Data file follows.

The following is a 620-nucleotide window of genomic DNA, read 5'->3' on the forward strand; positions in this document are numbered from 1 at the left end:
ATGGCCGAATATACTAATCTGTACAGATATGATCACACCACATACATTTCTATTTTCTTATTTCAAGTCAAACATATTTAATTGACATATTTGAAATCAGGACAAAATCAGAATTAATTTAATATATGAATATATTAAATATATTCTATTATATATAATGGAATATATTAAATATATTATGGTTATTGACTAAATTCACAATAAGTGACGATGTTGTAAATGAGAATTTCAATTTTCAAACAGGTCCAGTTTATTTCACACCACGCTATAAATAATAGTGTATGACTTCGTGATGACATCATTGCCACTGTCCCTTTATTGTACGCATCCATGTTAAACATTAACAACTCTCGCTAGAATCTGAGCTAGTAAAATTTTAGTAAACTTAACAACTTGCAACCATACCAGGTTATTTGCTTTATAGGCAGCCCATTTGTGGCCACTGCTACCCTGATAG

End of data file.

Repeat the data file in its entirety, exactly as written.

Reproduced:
The following is a 620-nucleotide window of genomic DNA, read 5'->3' on the forward strand; positions in this document are numbered from 1 at the left end:
ATGGCCGAATATACTAATCTGTACAGATATGATCACACCACATACATTTCTATTTTCTTATTTCAAGTCAAACATATTTAATTGACATATTTGAAATCAGGACAAAATCAGAATTAATTTAATATATGAATATATTAAATATATTCTATTATATATAATGGAATATATTAAATATATTATGGTTATTGACTAAATTCACAATAAGTGACGATGTTGTAAATGAGAATTTCAATTTTCAAACAGGTCCAGTTTATTTCACACCACGCTATAAATAATAGTGTATGACTTCGTGATGACATCATTGCCACTGTCCCTTTATTGTACGCATCCATGTTAAACATTAACAACTCTCGCTAGAATCTGAGCTAGTAAAATTTTAGTAAACTTAACAACTTGCAACCATACCAGGTTATTTGCTTTATAGGCAGCCCATTTGTGGCCACTGCTACCCTGATAG